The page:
which you think are right on
Your lips will let a sarcastic smile
whenever they mention words like stubbornness,
vigor, and faith in the future
You might even laugh
Your bones will soften
Sicknesses will roam freely in your body
without permission
All your desires will be extinguished
except the desire to die
There will be no friend or companion
Loneliness will be your support and comrade
You will always be ready to depart
The threshold of the grave will entice you and keep you company
All the angels will betray you and leave
Only Azrael will approach you as a last friend
Perhaps you will say just as you are about to go:
If I die, burry me here in the strangers’ cemetery
Perhaps these words
will be you your final wish.

Translated by Sinan Antoon


Beethoven and Kurds

I look at Beethoven’s figure
He appears sad
Crowds of Kurds
inspect the city center with their steps
Nothing dwells in them except longing
Beethoven cries

I look at the Rhine
cleaving the city into two
It appears sad
Is it sad for the Euphrates?
The Euphrates is sad.

Translated by Sinan Antoon

My Mother’s Chants

1. The Vision Chant

This morning, my mother was sitting alone at home
Mending my brother Mahmoud’s pants
Torn by yesterday’s mischief
The needle pierced her finger and warm blood flowed on the thread
The pants were stained and my mother’s thoughts were muddled
She swore to my father and the neighbors
that she saw me or my shadow
Or saw me without my shadow passing before her this morning
And when she saw me
she was so eager she was confused and was about to hug me
But the needle betrayed her and pierced her finger
Was I really there
or was it my mother’s heart?

2. The Longing Chant

Thirty years and I am still running with a barefoot heart
Whenever I see a woman wearing a long dress
Or a white scarf on her head
I call out to her: Mother, mother
Thirty years and six thousand miles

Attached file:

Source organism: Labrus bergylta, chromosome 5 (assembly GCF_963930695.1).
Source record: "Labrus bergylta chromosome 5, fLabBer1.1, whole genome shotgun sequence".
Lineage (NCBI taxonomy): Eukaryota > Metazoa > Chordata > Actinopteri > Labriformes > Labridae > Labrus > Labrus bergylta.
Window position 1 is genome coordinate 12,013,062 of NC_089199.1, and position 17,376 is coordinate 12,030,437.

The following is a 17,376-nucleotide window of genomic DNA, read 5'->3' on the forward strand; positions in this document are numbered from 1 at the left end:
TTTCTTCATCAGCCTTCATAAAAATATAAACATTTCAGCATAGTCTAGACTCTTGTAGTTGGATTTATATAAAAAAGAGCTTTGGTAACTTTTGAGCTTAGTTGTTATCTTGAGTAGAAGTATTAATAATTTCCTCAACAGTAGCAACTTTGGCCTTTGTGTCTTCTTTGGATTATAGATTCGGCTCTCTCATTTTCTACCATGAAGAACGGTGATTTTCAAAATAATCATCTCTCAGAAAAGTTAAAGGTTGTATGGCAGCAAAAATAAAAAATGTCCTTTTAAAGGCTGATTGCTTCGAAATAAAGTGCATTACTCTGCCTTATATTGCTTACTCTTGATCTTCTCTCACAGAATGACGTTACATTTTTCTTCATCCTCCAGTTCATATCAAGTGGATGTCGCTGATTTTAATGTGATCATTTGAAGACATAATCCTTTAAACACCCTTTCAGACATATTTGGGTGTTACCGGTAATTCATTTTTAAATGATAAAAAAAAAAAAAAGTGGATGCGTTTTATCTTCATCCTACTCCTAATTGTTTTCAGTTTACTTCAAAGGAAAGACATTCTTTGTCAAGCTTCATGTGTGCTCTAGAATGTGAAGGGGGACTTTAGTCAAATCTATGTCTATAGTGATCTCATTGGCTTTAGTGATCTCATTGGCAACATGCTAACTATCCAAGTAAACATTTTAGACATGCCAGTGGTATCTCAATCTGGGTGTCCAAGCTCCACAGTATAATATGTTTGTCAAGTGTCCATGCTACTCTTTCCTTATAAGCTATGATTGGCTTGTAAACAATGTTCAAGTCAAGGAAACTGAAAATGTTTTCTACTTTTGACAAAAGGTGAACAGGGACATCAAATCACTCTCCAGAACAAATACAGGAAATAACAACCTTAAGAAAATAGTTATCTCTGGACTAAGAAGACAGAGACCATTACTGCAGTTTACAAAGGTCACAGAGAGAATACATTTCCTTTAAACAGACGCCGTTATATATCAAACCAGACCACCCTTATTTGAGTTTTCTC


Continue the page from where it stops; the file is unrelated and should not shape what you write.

Exiled from roses, morning sunrise, and the face of angels,
mother’s face
Thirty years
Whenever I write about a woman
Whenever I draw a woman
I find myself writing about my mother
clothing the image with my mother’s colors
Thirty shrouds, thirty graves, thirty . . .
I treat with hope and peace of mind
Whenever I lay my head
on my mother’s chest.

3. The Passion Chant

The inscriptions on the walls of our mud house
The yellow paint on the door
The family picture carefully hung next to Imam Ali’s
The traces of a tattoo on the baking tin
The big quiet stone next to the door
Always ready to receive guests
Shelves crowded with old newspapers
The lamp philosophizing with a long luminous tongue
The hanging mat always ready for prayer
The sacred laugh that brought all this passion
and this weariness
is my mother’s laugh.

Translated by Sinan Antoon


The red snow

The snow comes down white
Covering all the mountains with whiteness
The snow comes down white on Kurdistan’s
mountains too
But it soon become red.

Translated by Muna Zinati

Just Know That I Died

If one day you came and did not find me
Just know I am there
If you came there and did not find me
Just know I am in a faraway place
If you came that far and do not find me
Do not be sad
Plant a red rose deep in the heart of the earth
And know that I died!

Translated by Muna Zinati

The Use of Love

All know the earth is round
No doubt it rotates
But they do not know
That the Lovers heart is what makes it round
And the strength of their love
What makes if rotate.

Translated by Muna Zinati

The Love of Two Trees

Two trees were madly in love
The vindictive woodchopper
Cut their trunks off
He took them home
By chance the two trees met in the fire place
They embraced happily
And burned together.

Translated by Muna Zinati

In Praise of my Father

My father, his trousers flowing
His shirt adorned with the scent of earth
His forehead wide as a field of wheat
Is still gazing with eyes of love and longing
at the green olive trees
Measuring, with the sugar of yearning,
the distance between Shaykh al-Hadid and Bonn
whose name he knows by heart

He is still surging
like the river Ifrin
Hard, stubborn, and rough
He only fears God
and separation
from another son

He is still repeating his supplications
in his broken Arabic
on the prayer beads
five times every day
Asking God a thousand times
between one bow and another
to protect his children from harm

He is still simple
Bowing to guests,
and the seedlings in his little orchard
But nothing else

He is still sitting
on his wooden chair
in the courtyard
Speaking to his guests with pride
Listening with pride
Silent with pride
Laughing with pride
Shaking hands with the distant,
very distant, horizon,
with pride

He is still comparing
Butterflies and humans
Trees and humans
Love and humans
The sun and humans
Earth and humans
. . . . . . . . .
. . . . . . . . .
But when he listens
to the news every day
on his old radio
which never leaves his side
wrinkles and decades of sorrow
invade his features
He mutters:
Still, humans are so beautiful!

Translated by Sinan Antoon